The sea, and by extension the Universe, is indifferent to your wishes.

 God, or sea gods, or divine intelligence or nature or whatever you call the fictional higher power you worship may comfort and guide you but He/she/it plays no favorites at sea.   He is indifferent to your petty wishes and would just as soon be your oppressor as your savior. I once slept on the top of Half Done in Yosesemite Park.   It was the closeset to God I have ever been. You may get closer to your god at sea, but that doesn’t give you any privilege in terms of influence.

I have been at sea arguing with God. I have been at sea in desperate moments promising I’ll tithe to the Church if You only let me survivie this storm. I’m glad I survived, and I’m ashamed to say I failes to keep my promise. After all it’s a ccentral piece of the spiritual puzzle to know who you turn to when your life is about to be extinguished.

For me, the simple answer is to know there is no one to turn to, but to your self. That is all there is. No more. Everything, and I mean everything, in your belief system is pure myth.   — no more real or relevent than it’s bad luck to cross the path of a black cat. That it’s bad luck to walk under a ladder may have some validity, however that it is bad luck to cross the path of a black cat is pure myth. All stuff “made up and confirmed by the community at large, and then judged to be True.

If you want a perfect margarita, mix your own. If you want to find the Holy Grail then go to sea and observe the Nature of things until the core beliefs from your heritage, from your mentors, from your early self and from your identity (who you think you are) all peel away like old notices on a community kiosk.   And ony your essential truth remains.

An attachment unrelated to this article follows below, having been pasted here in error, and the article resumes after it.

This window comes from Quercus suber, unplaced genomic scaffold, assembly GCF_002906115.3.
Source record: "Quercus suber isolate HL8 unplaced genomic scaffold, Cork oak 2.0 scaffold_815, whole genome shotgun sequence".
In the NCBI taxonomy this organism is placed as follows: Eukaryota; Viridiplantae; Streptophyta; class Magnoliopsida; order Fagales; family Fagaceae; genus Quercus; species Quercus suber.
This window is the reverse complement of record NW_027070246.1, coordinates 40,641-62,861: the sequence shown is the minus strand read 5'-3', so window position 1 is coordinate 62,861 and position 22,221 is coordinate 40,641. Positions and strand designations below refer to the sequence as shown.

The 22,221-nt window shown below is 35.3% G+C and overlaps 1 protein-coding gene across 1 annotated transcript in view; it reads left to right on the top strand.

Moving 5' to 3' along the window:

So where does that leave me? There are signs along the narrow East Coast Intercoastal Waterway that I love because they are the perfect blend of living in the external and the internal Univers. he signs say: You are responsible for your wake.”

The perfect margarita: I have to mix it myself.
THe Holy Grail: not something you find. It’s something you come into being: love and compassion and appreciation.  Everything else is all myth!


One thought on “The Holy Grail

  1. ​​ *Howard:*

    *I just re-read your Holy Grail non-sermon, a.k.a. essay. Thoughtful. Meaningful. Sensitive. The essay reflects these key elements, and more, of your persona. I admire your manner and your kindness in sharing these inner-most feelings with your friends.*

    *Of course, I cannot let it pass without adding my own two cents, which basically is that most of us — including me, but perhaps not you — wander almost aimlessly through most of our lives, stumbling, grumbling, mumbling, fumbling our way from one endeavor to another — trying to figure it all out. We never do, and then we die. I sense that if you have not yet figured it all out, you soon will. On a black night at sea, 0300, alone on deck, but absolutely not alone. Consider yourself fortunate to have lived such a life. You may be the envy of us all.*

    *Bernie* *Captain Bernie Weiss* 51 Regent Court

    Stamford, CT 06907


    On Wed, Feb 3, 2016 at 8:26 PM, GrandAdventuresAboardRavensDance wrote:

    > Captain Howard posted: ” Old sailors may have odd ways of showing > their religious feelings, but there are no infidels at sea.” Josuah Slocum > (first person to circumnavigate a sailboat single-handed Each person > seeking the special knowled” >